OpinionIran in the World PressAyatollah Montazeri's legacy

Ayatollah Montazeri’s legacy

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ImageNew York Times – Editorial: In life, Grand Ayatollah Hossein Ali Montazeri played a seminal role in Iran as the leading dissident cleric criticizing an increasingly hard-line, morally bankrupt and inhumane government. The New York Times

Editorial

ImageIn life, Grand Ayatollah Hossein Ali Montazeri played a seminal role in Iran as the leading dissident cleric criticizing an increasingly hard-line, morally bankrupt and inhumane government. In death, he may have become an inspiration and rallying point for a resilient opposition that is the regime’s most significant challenge since the 1979 Islamic Revolution.

When he died last weekend at the age of 87, Ayatollah Montazeri had spent most of the last two decades arguing that the clerical establishment in Tehran had abandoned the revolution’s core principles. He helped found the Islamic republic with Ayatollah Ruhollah Khomeini and was expected to succeed him as supreme leader — until he fell out of favor for objecting to a wave of executions of political prisoners in 1988.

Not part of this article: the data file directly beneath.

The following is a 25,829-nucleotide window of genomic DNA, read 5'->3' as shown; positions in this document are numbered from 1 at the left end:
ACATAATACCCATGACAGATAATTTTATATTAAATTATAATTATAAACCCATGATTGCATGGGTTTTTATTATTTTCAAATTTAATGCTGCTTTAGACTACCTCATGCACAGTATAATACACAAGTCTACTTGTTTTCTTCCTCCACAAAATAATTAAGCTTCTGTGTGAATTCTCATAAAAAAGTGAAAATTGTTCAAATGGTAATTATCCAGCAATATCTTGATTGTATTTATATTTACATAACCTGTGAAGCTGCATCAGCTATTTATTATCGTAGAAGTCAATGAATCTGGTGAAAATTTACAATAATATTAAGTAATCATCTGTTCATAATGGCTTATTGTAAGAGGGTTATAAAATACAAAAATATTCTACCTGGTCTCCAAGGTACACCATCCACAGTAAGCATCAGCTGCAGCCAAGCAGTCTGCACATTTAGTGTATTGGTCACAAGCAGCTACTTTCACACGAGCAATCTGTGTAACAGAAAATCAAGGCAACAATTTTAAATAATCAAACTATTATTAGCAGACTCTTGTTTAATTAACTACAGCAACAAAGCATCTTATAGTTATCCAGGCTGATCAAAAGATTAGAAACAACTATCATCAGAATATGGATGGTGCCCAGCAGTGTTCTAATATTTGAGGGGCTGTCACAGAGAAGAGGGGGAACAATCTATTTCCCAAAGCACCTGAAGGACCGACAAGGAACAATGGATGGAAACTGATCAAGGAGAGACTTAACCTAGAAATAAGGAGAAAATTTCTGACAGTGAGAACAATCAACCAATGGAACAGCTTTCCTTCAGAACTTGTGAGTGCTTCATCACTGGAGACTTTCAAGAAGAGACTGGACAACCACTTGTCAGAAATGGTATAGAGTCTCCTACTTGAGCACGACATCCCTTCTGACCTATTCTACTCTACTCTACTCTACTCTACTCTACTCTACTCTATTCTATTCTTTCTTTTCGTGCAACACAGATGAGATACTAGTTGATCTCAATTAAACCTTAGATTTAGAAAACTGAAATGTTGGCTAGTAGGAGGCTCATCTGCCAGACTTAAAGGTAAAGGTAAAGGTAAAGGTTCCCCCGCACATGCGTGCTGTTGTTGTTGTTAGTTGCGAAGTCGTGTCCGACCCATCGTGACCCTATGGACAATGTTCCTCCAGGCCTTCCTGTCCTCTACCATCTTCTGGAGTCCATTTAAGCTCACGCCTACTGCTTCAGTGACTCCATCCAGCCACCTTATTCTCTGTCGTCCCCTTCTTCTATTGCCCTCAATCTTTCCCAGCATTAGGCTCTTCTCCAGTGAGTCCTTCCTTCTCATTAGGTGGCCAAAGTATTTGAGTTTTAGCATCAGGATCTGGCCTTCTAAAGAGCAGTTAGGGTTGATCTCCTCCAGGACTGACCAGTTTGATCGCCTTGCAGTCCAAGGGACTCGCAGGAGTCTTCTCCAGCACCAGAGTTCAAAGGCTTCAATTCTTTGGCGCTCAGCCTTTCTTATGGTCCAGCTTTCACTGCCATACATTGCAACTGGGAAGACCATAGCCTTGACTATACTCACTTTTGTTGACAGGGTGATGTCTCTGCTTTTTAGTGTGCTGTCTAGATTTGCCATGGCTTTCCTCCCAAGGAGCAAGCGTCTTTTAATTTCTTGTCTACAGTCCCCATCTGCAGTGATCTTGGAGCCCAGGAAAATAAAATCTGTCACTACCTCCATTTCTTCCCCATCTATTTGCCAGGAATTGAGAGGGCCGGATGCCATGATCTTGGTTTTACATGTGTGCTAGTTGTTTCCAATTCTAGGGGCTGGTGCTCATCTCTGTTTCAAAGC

Ayatollah Montazeri continued to issue religious edicts that advocated reform and human rights and tried to reconcile Islam with democracy. After President Mahmoud Ahmadinejad’s fraudulent election last June, the cleric sided with the opposition and argued that even in a religious state, legitimacy comes from the people.

The regime is growing more desperate at its inability to silence this internal challenge.

After hundreds of thousands of mourners turned Ayatollah Montazeri’s funeral on Monday into a protest against the regime, authorities banned further memorial services ahead of Shiite Islam’s most important religious commemoration this Sunday. On Wednesday, security forces clashed with protestors at another memorial and dozens were arrested. It was the latest in a vicious crackdown — including prison killings and rapes — since the June election.

We fear there is more threatening behavior to come. There are rumors that the opposition leaders Mir Hussein Moussavi and Mehdi Karroubi will be arrested. And rather than resolve concerns about Iran’s nuclear program, President Ahmadinejad has said Tehran will defy President Obama’s end-of-year deadline for accepting a compromise that would reduce Iran’s supply of potential bomb fuel and buy time for further diplomacy.

Mr. Obama should keep to that deadline and press the other members of the United Nations Security Council to impose tougher sanctions.

Before his death, Ayatollah Montazeri apologized for the 1979 Iranian seizure of the United States Embassy in Tehran and opposed the regime’s nuclear ambitions. We would be more hopeful of repairing the troubled American-Iranian relations if such ideas took wider root in Iran.

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